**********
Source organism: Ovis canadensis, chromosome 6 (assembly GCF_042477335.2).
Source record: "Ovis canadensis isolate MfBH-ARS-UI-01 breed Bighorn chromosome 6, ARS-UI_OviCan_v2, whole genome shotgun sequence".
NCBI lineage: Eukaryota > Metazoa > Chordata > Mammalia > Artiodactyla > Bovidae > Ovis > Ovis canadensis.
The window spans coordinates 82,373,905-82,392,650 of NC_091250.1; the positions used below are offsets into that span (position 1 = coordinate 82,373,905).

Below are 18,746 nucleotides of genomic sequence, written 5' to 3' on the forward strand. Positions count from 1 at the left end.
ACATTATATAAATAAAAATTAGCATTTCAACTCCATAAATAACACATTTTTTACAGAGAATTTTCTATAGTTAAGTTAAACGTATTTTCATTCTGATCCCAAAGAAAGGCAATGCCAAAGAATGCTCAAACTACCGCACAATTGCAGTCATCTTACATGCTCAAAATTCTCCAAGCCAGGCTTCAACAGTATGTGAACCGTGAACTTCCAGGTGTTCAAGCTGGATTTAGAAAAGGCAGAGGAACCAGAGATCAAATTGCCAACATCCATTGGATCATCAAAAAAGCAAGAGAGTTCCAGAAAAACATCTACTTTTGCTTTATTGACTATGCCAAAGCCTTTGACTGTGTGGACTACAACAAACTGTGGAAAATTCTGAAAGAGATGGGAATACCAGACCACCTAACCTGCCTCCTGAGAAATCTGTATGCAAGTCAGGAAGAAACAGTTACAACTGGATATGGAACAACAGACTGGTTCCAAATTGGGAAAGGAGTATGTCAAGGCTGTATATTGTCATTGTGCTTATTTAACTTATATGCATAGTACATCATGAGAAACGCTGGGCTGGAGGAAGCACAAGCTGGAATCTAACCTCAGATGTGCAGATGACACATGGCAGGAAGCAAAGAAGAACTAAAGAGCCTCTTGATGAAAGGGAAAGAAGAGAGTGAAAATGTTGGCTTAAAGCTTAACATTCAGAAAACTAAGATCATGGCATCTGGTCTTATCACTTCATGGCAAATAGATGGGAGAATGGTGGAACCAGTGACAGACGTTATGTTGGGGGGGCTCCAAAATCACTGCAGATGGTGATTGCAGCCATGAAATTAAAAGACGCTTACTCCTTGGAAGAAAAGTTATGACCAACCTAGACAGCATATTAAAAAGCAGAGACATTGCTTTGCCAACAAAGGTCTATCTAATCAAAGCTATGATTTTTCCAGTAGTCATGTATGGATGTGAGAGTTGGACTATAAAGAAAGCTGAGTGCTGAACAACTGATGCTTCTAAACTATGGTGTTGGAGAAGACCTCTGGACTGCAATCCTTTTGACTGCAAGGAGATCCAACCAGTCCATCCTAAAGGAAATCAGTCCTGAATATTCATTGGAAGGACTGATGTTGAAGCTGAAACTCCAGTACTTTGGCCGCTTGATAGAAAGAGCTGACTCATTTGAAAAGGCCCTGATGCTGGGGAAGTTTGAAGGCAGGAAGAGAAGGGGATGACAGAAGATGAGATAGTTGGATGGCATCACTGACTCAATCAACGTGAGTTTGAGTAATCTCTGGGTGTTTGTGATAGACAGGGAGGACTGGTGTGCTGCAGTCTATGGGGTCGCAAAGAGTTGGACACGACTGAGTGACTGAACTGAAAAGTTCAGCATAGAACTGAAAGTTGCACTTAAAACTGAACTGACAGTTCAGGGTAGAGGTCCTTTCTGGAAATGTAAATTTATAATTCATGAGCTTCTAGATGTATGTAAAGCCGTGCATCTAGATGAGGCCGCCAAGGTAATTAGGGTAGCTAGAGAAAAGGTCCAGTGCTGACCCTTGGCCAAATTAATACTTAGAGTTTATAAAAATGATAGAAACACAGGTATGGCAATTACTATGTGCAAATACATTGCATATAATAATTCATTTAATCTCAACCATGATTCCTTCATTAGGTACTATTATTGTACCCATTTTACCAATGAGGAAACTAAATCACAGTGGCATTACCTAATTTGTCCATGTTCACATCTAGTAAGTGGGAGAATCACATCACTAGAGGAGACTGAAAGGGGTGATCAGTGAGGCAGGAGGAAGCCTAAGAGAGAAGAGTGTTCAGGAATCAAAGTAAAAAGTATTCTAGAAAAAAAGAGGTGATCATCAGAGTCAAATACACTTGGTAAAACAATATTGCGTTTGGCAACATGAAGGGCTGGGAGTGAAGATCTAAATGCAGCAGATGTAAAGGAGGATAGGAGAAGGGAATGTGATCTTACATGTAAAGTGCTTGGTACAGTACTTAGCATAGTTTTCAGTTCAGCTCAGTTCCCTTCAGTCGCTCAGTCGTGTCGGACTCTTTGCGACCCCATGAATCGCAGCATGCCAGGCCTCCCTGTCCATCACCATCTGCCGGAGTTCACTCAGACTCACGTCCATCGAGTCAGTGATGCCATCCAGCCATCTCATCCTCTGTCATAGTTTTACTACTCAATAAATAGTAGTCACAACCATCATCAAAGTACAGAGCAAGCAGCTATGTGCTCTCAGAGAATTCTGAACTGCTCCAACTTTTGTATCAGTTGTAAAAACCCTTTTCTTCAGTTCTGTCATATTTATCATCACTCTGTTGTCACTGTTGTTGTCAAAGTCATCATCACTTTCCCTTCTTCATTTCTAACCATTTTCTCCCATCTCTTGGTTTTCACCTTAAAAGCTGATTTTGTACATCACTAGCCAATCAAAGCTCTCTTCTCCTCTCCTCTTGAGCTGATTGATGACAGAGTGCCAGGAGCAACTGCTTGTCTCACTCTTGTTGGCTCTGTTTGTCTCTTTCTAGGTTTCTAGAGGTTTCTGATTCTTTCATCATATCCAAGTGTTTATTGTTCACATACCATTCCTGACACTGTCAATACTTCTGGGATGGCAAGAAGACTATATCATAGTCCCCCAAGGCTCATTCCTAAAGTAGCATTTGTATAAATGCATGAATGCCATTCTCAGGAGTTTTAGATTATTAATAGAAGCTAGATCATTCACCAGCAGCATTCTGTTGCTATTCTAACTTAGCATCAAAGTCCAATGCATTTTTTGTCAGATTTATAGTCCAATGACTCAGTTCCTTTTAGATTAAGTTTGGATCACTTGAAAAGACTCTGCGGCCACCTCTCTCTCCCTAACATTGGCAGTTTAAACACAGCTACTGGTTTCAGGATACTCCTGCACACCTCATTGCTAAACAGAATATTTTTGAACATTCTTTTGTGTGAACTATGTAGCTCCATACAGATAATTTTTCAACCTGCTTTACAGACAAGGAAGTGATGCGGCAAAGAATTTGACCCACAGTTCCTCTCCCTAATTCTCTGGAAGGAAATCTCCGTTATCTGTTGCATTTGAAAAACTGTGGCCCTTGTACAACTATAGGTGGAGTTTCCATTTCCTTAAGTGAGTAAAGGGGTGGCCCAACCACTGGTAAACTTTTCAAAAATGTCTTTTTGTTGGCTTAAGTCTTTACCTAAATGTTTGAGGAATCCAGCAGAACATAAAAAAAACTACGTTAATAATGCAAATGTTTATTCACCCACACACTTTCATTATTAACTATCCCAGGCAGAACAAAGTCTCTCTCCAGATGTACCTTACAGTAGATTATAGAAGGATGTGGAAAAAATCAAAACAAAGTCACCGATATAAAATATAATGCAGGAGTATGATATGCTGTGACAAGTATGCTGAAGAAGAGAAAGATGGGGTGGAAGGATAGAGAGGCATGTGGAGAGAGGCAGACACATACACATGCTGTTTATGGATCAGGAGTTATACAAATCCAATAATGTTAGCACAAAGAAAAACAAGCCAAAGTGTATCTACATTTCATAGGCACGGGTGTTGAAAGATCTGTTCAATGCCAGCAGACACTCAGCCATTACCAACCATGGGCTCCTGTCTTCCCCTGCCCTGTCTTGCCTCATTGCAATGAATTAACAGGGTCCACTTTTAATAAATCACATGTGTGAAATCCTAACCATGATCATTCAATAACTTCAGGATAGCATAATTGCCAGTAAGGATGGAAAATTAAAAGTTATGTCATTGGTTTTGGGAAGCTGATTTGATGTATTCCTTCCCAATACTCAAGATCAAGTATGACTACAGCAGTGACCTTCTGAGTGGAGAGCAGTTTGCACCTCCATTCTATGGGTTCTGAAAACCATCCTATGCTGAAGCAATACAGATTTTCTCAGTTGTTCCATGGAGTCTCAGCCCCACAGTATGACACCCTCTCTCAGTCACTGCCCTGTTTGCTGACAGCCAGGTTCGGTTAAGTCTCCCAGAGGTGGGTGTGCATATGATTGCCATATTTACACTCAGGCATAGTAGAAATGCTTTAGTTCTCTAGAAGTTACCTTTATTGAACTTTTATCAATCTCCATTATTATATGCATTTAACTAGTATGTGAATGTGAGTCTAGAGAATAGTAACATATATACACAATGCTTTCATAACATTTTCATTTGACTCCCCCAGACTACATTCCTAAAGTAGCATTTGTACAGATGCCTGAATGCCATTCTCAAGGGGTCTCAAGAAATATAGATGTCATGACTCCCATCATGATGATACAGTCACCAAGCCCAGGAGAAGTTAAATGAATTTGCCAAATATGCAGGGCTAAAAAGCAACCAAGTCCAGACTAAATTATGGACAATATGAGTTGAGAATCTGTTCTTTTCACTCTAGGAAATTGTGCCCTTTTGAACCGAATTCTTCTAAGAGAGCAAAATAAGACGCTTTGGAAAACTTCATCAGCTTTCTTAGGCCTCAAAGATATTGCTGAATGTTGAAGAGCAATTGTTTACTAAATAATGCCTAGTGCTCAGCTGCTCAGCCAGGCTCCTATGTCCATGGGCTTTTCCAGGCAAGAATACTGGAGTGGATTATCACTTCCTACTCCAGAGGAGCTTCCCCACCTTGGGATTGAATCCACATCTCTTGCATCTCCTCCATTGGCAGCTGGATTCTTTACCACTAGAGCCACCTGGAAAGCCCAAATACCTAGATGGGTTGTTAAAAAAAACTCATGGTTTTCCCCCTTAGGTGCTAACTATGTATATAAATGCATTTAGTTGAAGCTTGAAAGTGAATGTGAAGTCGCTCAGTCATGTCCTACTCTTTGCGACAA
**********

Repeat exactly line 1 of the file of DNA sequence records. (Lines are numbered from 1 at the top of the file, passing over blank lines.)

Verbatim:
Source organism: Ovis canadensis, chromosome 6 (assembly GCF_042477335.2).